America’s energy industry is looking ahead after the mid-December conclusion of a post-Cold War deal between the U.S. and Russia that eliminated enough enriched uranium to fill 20,000 nuclear bombs -- and provided nearly 10 percent of total U.S. energy consumption over two decades.
NPR reports on the completion of the unlikely “Megatons to Megawatts” program under which the U.S. spent $17 billion since 1993 buying 500 tons of downgraded nuclear fuel culled from old Russian bombs then sold to commercial energy interests in America for use in their own reactors.
"The Megatons to Megawatts program made a substantial contribution both to the elimination of nuclear weapons material and to nuclear energy generation in the United States," U.S. Energy Secretary Ernest Moniz reportedly said upon the official conclusion of the historic program. "Nearly every commercial nuclear reactor in the United States received nuclear fuel under the program."
And Matthew Bunn, a professor at Harvard University’s John F. Kennedy School of Government, calls the program one of the greatest diplomatic achievements in history.
"I mean, think about it – 20,000 bombs' worth of nuclear material, destroyed forever," he told NPR. "[Bombs that] will never threaten anybody ever again."
World Nuclear News reports that with the arrival of the final shipment of nuclear fuel – four cylinders worth – in Baltimore Harbor earlier this month from St. Petersburg, the program will now continue, albeit in a modified form.
Techsnabexport, or Tenex, a subsidiary of the Russian state nuclear energy company Rosatom, will now reportedly supply nuclear fuel to a private U.S. company for distribution.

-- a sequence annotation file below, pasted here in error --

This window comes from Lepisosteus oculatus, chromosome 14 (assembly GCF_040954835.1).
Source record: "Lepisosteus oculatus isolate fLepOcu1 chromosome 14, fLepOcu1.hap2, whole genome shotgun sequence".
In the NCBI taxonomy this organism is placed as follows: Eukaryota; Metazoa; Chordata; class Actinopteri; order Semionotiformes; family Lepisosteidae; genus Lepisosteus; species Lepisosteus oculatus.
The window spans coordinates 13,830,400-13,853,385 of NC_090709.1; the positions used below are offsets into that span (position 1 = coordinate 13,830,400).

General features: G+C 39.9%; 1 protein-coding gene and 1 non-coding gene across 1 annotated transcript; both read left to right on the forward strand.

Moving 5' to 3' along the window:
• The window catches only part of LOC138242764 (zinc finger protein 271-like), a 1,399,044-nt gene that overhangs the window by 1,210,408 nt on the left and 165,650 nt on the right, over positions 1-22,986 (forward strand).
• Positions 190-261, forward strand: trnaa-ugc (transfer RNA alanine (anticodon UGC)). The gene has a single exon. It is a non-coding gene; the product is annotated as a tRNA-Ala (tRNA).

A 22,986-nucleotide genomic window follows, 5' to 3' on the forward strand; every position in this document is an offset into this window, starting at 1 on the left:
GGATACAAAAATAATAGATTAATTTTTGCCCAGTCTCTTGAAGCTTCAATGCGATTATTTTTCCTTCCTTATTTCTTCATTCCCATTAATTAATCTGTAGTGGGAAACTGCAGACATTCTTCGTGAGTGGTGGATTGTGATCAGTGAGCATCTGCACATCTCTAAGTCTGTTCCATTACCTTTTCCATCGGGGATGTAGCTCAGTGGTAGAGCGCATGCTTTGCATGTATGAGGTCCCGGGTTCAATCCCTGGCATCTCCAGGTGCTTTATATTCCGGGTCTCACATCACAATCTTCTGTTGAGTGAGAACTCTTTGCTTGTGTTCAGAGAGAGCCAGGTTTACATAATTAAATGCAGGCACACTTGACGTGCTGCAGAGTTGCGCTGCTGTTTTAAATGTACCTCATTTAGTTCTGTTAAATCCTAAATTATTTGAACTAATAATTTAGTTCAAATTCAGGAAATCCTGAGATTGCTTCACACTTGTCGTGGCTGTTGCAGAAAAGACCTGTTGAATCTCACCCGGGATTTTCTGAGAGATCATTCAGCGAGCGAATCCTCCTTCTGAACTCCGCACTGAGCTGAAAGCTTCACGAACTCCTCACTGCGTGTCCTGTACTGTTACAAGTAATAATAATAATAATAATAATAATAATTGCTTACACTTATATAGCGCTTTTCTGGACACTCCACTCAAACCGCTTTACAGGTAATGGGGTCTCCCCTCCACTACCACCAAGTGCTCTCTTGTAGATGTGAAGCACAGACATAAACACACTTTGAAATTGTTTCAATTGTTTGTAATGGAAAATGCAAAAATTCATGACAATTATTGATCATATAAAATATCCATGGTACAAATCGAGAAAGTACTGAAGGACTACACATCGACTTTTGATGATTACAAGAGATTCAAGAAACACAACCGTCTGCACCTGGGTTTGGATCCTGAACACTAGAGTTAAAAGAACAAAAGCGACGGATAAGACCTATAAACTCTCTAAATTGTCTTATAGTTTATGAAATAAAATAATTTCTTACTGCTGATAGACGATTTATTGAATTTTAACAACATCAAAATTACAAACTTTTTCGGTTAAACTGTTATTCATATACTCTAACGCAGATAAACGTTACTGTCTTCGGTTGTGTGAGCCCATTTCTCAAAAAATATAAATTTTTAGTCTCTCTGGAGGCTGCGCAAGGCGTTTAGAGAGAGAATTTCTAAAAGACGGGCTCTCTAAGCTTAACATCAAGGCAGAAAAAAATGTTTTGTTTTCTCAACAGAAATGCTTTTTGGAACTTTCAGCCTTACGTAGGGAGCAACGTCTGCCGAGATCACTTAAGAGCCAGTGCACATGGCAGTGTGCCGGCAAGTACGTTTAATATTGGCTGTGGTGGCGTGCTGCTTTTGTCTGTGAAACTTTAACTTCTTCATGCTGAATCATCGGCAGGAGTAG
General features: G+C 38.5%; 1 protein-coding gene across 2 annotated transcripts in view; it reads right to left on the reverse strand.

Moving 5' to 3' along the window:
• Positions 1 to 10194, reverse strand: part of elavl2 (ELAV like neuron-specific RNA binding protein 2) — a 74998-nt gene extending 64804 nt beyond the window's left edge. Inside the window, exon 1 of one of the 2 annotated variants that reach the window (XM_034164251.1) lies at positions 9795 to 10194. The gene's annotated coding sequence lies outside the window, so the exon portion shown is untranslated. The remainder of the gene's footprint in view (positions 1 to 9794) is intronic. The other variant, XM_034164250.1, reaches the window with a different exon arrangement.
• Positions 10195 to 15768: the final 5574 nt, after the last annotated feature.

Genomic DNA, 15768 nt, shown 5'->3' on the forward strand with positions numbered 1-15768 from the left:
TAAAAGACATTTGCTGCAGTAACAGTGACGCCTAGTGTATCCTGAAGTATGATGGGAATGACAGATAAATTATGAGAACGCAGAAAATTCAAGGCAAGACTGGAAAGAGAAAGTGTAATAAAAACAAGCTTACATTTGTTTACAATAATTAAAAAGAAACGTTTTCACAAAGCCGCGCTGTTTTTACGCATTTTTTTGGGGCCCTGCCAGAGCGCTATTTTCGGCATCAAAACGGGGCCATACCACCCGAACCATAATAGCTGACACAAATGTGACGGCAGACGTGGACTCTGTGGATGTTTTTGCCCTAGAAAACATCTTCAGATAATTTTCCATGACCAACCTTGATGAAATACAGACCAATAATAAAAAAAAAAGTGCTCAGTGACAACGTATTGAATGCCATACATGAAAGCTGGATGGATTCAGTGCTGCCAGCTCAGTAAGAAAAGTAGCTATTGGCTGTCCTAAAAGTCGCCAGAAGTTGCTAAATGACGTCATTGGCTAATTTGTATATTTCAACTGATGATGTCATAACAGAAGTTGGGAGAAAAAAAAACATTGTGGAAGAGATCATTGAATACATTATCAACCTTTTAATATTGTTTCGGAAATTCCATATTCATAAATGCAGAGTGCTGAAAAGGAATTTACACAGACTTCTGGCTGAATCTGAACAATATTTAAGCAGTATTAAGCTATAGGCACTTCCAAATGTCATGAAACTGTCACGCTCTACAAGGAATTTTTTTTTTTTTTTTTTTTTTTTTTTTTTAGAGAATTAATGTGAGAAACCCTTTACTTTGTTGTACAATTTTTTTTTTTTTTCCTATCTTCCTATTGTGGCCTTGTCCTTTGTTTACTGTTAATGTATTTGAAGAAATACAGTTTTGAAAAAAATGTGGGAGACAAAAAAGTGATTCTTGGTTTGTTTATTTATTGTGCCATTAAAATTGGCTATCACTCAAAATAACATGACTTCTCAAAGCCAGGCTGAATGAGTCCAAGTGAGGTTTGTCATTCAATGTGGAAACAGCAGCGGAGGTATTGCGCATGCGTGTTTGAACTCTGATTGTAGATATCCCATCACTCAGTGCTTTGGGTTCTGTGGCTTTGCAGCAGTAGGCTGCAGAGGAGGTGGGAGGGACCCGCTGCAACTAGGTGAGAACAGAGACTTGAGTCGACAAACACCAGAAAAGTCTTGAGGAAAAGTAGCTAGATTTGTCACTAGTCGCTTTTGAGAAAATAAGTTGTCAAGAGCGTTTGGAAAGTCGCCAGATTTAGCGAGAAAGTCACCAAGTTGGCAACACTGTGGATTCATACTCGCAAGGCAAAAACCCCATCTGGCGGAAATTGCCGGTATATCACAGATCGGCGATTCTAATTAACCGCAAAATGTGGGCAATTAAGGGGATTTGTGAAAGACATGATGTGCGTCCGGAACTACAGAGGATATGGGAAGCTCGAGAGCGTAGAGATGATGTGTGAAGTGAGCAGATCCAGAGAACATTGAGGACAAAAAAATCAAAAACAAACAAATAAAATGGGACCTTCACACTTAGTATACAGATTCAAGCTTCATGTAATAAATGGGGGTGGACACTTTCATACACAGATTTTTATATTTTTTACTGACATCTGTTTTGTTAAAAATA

However, that fuel will originate from Russia's commercial enrichment of uranium, rather than the systematic transformation of former weapons materials.
The Megatons to Megawatts program is rooted in the aftermath of the former Soviet Union’s collapse in 1991.
Philip Sewell tells NPR that shortly after the political situation unraveled, he visited old U.S.S.R. military facilities on behalf of the U.S. Dept. of Energy.
"Windows were broken, gates were not locked, and there were very few people around," Sewell reportedly said, adding that the porous conditions provided ample opportunity for the potential theft of nuclear materials.
The solution was the Megatons to Megawatts program, or one the Russians initially rejected, but soon thereafter accepted in order to secure badly needed funds during what was then a time of national crisis.
"It was a matter of pride, principle and patriotism," Sewell told NPR. "Even though they didn't need that excess material, [and] they didn't have the money to protect it, they didn't want to let go of it."